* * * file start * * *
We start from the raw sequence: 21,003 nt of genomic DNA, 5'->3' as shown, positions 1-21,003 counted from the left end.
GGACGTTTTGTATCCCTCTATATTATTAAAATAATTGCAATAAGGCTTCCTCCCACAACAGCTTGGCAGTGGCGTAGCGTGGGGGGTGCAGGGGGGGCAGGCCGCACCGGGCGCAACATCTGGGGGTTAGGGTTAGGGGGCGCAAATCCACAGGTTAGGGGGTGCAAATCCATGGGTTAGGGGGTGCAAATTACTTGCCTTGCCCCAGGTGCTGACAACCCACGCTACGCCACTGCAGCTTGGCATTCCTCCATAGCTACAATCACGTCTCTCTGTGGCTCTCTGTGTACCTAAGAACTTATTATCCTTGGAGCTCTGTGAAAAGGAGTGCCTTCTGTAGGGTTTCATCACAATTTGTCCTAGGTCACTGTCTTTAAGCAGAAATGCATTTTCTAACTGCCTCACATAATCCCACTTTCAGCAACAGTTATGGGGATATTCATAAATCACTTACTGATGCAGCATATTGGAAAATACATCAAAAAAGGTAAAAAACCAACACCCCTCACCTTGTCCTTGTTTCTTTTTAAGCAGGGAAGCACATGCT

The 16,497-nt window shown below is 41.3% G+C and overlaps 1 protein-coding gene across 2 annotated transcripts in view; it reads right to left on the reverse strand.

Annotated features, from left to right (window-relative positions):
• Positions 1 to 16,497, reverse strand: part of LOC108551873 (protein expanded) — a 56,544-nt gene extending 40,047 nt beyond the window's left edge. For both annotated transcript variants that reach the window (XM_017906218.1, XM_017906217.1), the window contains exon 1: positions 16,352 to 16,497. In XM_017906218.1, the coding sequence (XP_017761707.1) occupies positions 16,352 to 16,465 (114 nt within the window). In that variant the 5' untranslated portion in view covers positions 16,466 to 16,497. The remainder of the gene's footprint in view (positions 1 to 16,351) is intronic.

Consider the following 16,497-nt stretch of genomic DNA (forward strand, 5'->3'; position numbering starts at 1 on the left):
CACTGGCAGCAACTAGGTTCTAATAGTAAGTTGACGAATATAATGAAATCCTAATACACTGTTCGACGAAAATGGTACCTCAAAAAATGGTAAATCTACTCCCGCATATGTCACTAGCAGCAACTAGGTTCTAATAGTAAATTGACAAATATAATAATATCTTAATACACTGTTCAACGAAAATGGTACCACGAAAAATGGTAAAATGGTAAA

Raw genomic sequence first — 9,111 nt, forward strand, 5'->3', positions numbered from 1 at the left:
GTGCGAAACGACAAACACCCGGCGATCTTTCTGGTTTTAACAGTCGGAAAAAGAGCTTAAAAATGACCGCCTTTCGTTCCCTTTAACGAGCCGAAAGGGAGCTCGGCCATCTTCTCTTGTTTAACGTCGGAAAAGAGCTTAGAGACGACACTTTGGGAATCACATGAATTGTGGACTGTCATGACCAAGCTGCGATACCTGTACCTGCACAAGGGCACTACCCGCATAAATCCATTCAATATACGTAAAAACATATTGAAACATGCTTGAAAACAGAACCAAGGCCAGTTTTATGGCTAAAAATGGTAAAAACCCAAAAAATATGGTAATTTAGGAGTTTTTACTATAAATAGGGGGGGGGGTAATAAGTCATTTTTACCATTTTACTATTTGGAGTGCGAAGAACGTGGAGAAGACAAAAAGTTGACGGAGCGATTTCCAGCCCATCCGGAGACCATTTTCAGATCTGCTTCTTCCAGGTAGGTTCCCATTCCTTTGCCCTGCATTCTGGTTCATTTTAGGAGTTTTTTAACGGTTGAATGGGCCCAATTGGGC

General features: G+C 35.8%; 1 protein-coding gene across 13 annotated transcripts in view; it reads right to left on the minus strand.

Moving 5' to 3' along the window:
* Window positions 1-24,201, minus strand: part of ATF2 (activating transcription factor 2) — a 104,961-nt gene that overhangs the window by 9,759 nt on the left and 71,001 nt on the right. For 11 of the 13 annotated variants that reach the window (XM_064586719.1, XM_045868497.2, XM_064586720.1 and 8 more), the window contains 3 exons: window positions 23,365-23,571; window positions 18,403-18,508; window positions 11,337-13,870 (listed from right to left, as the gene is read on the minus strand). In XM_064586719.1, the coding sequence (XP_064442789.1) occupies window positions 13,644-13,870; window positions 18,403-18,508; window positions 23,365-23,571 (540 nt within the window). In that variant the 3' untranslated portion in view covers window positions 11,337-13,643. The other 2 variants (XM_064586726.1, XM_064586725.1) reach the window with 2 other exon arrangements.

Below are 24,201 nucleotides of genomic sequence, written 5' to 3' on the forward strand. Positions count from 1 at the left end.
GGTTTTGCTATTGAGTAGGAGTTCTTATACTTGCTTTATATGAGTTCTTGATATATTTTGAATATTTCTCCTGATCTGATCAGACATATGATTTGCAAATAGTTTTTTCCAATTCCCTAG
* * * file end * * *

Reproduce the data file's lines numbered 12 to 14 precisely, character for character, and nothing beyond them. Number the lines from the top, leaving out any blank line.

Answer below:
* Window positions 1-24,201, minus strand: part of ATF2 (activating transcription factor 2) — a 104,961-nt gene that overhangs the window by 9,759 nt on the left and 71,001 nt on the right. For 11 of the 13 annotated variants that reach the window (XM_064586719.1, XM_045868497.2, XM_064586720.1 and 8 more), the window contains 3 exons: window positions 23,365-23,571; window positions 18,403-18,508; window positions 11,337-13,870 (listed from right to left, as the gene is read on the minus strand). In XM_064586719.1, the coding sequence (XP_064442789.1) occupies window positions 13,644-13,870; window positions 18,403-18,508; window positions 23,365-23,571 (540 nt within the window). In that variant the 3' untranslated portion in view covers window positions 11,337-13,643. The other 2 variants (XM_064586726.1, XM_064586725.1) reach the window with 2 other exon arrangements.

Below are 24,201 nucleotides of genomic sequence, written 5' to 3' on the forward strand. Positions count from 1 at the left end.
GGTTTTGCTATTGAGTAGGAGTTCTTATACTTGCTTTATATGAGTTCTTGATATATTTTGAATATTTCTCCTGATCTGATCAGACATATGATTTGCAAATAGTTTTTTCCAATTCCCTAG